The sex industry is still keeping it up.
Liquor, sex, strip clubs, bars, music and fast food have been the traditional means of business within Kings Cross for decades. But in the last few months the streets of Kings Cross have been littered with for lease signs and the trade of Kings Cross is dramatically changing.
The unique red light district has been home to drunken revelry since 1905 and one of the biggest icons in Sydney’s history. In the early years, the name Kings Cross has meant more than just a place to drink and have sex. Songs and poems have been written about it, movies and TV shows have been filmed there and some of the most influential musicians have played there, but things that you could get away with in the 70s aren’t as easy now. The Kings Cross culture of debaucherous mayhem is quite rapidly coming to a halt with local foot traffic dropping 84 per cent since the beginning of the year. Along the 300m strip over 35 shops are currently up for rent, which has also led to business revenue dropping 40 per cent. Partygoers are saying goodbye to the hustle and bustle of the famous red-light district and taking their kebabs with them.
However, this rapid decrease in people taking to the streets of Kings Cross hasn’t come out of nowhere. Violence on the streets of Kings Cross has always been an issue, but in the last few years the Cross has seen a number of shocking one punch attacks that have claimed the lives of few and severely injured many. The government’s action against this has been to change the name of the attack to coward’s punch, and to also create 1:30am lockout laws as well as drinking restrictions. The laws have been introduced in the Sydney CBD area as well as parts of Surry Hills, from Darlinghurst to The Rocks, and from Kings Cross to Cockle Bay, with the aim to keep people from staying in the district too long.
Gone are the days of bar hopping through the Cross on a trashy night out until 6am. No, now you must commit to a venue before 1:30am. Trapped! Or you have to rush to get into a venue before 1:30, guy chasing you, losing a shoe, Cinderella-style. No longer can you get served at the bottle’o after 10pm, have shots after 12am or buy drinks after 3am. No, now you must get as many tequila shots as you can before the clock strikes 12… and then pass out.
The party scene is rapidly dissipating and it has had a significant effect on bar and night club business. Kings Cross regular Zara Luckey, said “There are less people around [Kings Cross] and it’s not as fun. You hardly seem to find a club that’s full of people.”
This has seemingly had a direct effect on club and bar owners within the Cross. An owner of a popular club in Kings Cross told The Newsroom that business for clubs and bars has plummeted.
“We are struggling. People no longer want to commit to a venue before 1:30am when there are other districts around Sydney without these restrictions.”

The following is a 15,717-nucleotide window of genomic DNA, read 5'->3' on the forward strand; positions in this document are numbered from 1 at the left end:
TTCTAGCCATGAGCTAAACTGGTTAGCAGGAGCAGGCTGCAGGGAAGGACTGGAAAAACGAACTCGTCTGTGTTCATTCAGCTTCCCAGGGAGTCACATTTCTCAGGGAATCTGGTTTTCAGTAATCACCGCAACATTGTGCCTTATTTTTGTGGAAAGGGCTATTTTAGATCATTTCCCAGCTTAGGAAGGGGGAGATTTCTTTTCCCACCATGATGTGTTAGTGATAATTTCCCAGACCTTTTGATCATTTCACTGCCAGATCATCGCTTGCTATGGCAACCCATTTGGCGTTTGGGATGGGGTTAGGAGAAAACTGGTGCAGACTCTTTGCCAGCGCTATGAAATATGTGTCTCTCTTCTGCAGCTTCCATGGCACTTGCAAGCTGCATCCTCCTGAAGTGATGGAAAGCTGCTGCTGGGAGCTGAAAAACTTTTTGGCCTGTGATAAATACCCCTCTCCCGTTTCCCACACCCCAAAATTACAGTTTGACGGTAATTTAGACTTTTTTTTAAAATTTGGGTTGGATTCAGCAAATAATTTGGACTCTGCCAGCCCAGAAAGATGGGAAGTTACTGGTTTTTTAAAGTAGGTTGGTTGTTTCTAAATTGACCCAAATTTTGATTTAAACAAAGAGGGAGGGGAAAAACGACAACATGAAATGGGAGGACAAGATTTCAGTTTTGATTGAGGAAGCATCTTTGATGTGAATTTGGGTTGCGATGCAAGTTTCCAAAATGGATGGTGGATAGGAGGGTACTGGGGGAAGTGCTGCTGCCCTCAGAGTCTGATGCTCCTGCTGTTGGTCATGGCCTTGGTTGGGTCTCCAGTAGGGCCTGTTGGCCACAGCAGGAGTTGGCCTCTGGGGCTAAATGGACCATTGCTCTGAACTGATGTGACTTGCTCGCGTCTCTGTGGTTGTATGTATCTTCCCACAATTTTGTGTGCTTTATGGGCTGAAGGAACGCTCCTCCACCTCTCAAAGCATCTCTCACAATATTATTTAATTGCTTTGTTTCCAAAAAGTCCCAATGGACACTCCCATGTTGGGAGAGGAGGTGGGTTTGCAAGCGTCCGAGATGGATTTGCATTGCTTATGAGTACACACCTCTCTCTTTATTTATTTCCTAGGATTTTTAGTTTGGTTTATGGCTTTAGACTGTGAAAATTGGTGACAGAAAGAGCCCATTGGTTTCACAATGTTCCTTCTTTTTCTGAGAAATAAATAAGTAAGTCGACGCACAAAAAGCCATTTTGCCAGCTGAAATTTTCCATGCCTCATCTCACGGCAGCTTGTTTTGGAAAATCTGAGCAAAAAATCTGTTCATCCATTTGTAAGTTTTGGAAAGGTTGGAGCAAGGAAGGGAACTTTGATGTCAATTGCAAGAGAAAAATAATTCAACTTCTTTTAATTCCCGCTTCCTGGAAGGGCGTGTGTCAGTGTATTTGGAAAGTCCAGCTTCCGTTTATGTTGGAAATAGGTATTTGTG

Other areas around Sydney, such as Double Bay, Newtown and Eastern Suburbs, are becoming increasingly popular as party districts due to the fact they don’t have lockout laws imposed. “Everyone seems to be going to either Newtown, Bondi Junction, Double Bay or just their local pubs… there are way more people going out in these areas and you’re able to stay out longer and move between different pubs/clubs,” Ms Luckey said.
Kings Cross owners, promoters and socialites are doing the same to resume trading and avoid 1:30am lockout. Longtime businessmen in the after-dark economy, Daniel Ibrahim, Shane Moran, Nathan Jolliffe, Liam Constantine and Carlos Raso have now launched El Topo Basement, a new venue in the Eastern Hotel at Bondi Junction. The club’s marketing manager, Mr Raso said the shift of bars and nightclubs to the suburbs was a direct response of the lock-out laws in the Cross.
“Lock-outs are slowly killing what the Cross used to be. The challenge for that area is that it will need to try to evolve into something else – there will be more restaurants rather than nightclubs and the result will be totally different to what the Cross has been in the past. There are venues popping up all over the place and everyone is expanding out of Kings Cross because they’re looking to survive.”
The plans for the Cross now seem to be residential, however, the late night party scene is not compatible for the long-term. Hotels are being sold and turned into apartments, with The Crest, one of the largest mid-range hotels in the area, turning its 231 rooms into apartments. “In the past year, 1800 hotel rooms have been taken out of the area,” said LJ Hooker’s director of commercial property, Warren Duncan. “Developers are really interested in two and three-star star boutique hotels.” The drinking and partying may be on its way out to make way for residence, but the sex industry is still going strong.
The red-light district hasn’t quite made its way out of Kings Cross just yet. According to a prostitute at a popular Kings Cross brothel, business within the Kings Cross sex industry is booming as a result of the lockout. “People who get locked out and have been out partying/drinking don’t want to go home so early, so they want to find something else to do and come to brothels,” she said. She believes that Kings Cross’ red-light district is a part of its history and is sure to stay, “I don’t think the red light district will ever move but there already is a big industry for the party scene in the Eastern Suburbs.”
So as we see the partygoers stumbling out of Kings Cross and creating a new party scene elsewhere, the sex industry remains to hold the fort for the red-light culture and give the new residents something to look forward to. – Jacinta Scott
Top photo from Peter Schlyter’s Flickr photostream.